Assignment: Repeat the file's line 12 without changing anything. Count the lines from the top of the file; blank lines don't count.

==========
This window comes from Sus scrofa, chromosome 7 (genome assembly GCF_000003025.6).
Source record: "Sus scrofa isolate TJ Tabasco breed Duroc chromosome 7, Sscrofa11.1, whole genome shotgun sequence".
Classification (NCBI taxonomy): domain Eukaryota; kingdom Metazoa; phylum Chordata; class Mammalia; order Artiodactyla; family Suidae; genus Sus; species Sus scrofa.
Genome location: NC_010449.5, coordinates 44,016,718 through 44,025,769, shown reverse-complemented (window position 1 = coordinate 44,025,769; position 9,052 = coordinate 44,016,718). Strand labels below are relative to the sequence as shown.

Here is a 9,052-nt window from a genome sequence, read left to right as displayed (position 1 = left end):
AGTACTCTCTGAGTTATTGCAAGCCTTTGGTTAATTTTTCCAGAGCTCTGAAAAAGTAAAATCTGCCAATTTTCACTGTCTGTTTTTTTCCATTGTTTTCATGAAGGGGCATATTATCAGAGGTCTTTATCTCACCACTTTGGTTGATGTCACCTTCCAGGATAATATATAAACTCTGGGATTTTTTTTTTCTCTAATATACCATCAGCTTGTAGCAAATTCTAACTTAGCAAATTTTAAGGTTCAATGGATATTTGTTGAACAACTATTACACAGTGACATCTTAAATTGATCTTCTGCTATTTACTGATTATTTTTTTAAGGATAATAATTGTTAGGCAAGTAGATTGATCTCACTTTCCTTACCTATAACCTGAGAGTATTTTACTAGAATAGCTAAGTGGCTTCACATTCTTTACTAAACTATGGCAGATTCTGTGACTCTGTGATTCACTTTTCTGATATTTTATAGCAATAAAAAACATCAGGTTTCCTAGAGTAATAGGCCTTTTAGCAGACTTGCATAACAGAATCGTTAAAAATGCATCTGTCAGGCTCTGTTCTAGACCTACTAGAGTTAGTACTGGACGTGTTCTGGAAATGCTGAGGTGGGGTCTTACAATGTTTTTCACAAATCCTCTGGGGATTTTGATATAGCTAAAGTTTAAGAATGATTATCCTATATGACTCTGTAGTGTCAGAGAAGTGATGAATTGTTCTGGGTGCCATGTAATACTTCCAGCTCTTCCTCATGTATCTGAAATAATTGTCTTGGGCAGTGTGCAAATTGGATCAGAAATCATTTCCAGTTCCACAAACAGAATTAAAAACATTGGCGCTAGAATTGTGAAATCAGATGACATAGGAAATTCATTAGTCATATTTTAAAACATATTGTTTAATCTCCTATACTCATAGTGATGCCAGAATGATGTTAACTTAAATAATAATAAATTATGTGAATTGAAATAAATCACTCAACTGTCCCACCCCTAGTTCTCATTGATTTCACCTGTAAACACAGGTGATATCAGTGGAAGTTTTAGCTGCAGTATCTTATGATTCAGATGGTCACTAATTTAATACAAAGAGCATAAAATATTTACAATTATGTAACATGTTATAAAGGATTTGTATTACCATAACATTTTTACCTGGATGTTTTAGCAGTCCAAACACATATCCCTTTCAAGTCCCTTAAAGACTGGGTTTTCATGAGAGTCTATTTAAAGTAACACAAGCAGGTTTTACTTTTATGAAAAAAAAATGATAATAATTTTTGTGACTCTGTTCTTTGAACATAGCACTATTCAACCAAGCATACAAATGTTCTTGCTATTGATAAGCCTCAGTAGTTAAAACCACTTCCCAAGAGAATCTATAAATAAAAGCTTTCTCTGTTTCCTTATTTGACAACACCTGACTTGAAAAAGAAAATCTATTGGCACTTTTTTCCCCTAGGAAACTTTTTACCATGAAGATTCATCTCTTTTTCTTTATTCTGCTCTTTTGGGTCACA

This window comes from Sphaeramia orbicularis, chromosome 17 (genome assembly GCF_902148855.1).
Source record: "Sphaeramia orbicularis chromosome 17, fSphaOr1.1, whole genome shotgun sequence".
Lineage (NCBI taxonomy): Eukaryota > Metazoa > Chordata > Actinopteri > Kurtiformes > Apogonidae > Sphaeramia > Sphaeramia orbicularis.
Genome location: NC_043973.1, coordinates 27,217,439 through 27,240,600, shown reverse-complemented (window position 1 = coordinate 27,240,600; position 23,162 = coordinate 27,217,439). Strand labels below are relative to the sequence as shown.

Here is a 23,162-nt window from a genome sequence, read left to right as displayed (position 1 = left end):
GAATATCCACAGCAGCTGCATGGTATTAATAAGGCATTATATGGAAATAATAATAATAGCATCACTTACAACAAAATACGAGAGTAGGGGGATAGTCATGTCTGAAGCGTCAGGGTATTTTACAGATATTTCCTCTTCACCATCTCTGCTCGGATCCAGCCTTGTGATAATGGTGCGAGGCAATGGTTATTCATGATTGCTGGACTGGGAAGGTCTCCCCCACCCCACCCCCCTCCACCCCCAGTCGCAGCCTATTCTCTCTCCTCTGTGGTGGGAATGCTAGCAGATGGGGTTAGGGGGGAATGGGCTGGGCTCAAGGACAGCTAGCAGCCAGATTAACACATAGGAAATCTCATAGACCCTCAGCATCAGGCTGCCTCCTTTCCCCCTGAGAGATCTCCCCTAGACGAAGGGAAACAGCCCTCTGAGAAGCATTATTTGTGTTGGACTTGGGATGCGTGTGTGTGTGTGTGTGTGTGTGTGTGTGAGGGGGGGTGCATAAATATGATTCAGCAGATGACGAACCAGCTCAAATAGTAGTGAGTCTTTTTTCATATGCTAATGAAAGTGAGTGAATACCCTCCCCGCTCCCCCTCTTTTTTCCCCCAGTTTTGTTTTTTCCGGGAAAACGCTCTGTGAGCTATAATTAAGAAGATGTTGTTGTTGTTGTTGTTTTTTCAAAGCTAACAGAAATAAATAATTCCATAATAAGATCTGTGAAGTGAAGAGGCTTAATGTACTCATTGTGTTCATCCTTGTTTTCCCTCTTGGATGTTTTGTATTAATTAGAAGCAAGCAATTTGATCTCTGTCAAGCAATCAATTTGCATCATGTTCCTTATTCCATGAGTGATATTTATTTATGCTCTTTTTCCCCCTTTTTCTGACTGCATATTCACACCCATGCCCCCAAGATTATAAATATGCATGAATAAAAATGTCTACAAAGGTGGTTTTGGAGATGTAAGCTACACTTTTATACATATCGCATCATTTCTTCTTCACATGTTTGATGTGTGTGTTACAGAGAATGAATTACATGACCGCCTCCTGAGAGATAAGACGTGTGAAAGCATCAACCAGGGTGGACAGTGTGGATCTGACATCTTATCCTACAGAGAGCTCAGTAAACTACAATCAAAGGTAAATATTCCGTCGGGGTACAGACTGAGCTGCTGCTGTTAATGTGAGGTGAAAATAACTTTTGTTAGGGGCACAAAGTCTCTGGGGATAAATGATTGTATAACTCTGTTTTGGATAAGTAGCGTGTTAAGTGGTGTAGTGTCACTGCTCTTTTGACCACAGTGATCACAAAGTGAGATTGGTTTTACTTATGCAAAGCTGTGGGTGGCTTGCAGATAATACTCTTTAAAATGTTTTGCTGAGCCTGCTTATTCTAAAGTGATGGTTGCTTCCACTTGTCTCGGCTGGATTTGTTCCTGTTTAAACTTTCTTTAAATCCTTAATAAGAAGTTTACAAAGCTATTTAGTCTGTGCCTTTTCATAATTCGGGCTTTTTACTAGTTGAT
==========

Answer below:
GAATATCCACAGCAGCTGCATGGTATTAATAAGGCATTATATGGAAATAATAATAATAGCATCACTTACAACAAAATACGAGAGTAGGGGGATAGTCATGTCTGAAGCGTCAGGGTATTTTACAGATATTTCCTCTTCACCATCTCTGCTCGGATCCAGCCTTGTGATAATGGTGCGAGGCAATGGTTATTCATGATTGCTGGACTGGGAAGGTCTCCCCCACCCCACCCCCCTCCACCCCCAGTCGCAGCCTATTCTCTCTCCTCTGTGGTGGGAATGCTAGCAGATGGGGTTAGGGGGGAATGGGCTGGGCTCAAGGACAGCTAGCAGCCAGATTAACACATAGGAAATCTCATAGACCCTCAGCATCAGGCTGCCTCCTTTCCCCCTGAGAGATCTCCCCTAGACGAAGGGAAACAGCCCTCTGAGAAGCATTATTTGTGTTGGACTTGGGATGCGTGTGTGTGTGTGTGTGTGTGTGTGTGTGAGGGGGGGTGCATAAATATGATTCAGCAGATGACGAACCAGCTCAAATAGTAGTGAGTCTTTTTTCATATGCTAATGAAAGTGAGTGAATACCCTCCCCGCTCCCCCTCTTTTTTCCCCCAGTTTTGTTTTTTCCGGGAAAACGCTCTGTGAGCTATAATTAAGAAGATGTTGTTGTTGTTGTTGTTTTTTCAAAGCTAACAGAAATAAATAATTCCATAATAAGATCTGTGAAGTGAAGAGGCTTAATGTACTCATTGTGTTCATCCTTGTTTTCCCTCTTGGATGTTTTGTATTAATTAGAAGCAAGCAATTTGATCTCTGTCAAGCAATCAATTTGCATCATGTTCCTTATTCCATGAGTGATATTTATTTATGCTCTTTTTCCCCCTTTTTCTGACTGCATATTCACACCCATGCCCCCAAGATTATAAATATGCATGAATAAAAATGTCTACAAAGGTGGTTTTGGAGATGTAAGCTACACTTTTATACATATCGCATCATTTCTTCTTCACATGTTTGATGTGTGTGTTACAGAGAATGAATTACATGACCGCCTCCTGAGAGATAAGACGTGTGAAAGCATCAACCAGGGTGGACAGTGTGGATCTGACATCTTATCCTACAGAGAGCTCAGTAAACTACAATCAAAGGTAAATATTCCGTCGGGGTACAGACTGAGCTGCTGCTGTTAATGTGAGGTGAAAATAACTTTTGTTAGGGGCACAAAGTCTCTGGGGATAAATGATTGTATAACTCTGTTTTGGATAAGTAGCGTGTTAAGTGGTGTAGTGTCACTGCTCTTTTGACCACAGTGATCACAAAGTGAGATTGGTTTTACTTATGCAAAGCTGTGGGTGGCTTGCAGATAATACTCTTTAAAATGTTTTGCTGAGCCTGCTTATTCTAAAGTGATGGTTGCTTCCACTTGTCTCGGCTGGATTTGTTCCTGTTTAAACTTTCTTTAAATCCTTAATAAGAAGTTTACAAAGCTATTTAGTCTGTGCCTTTTCATAATTCGGGCTTTTTACTAGTTGAT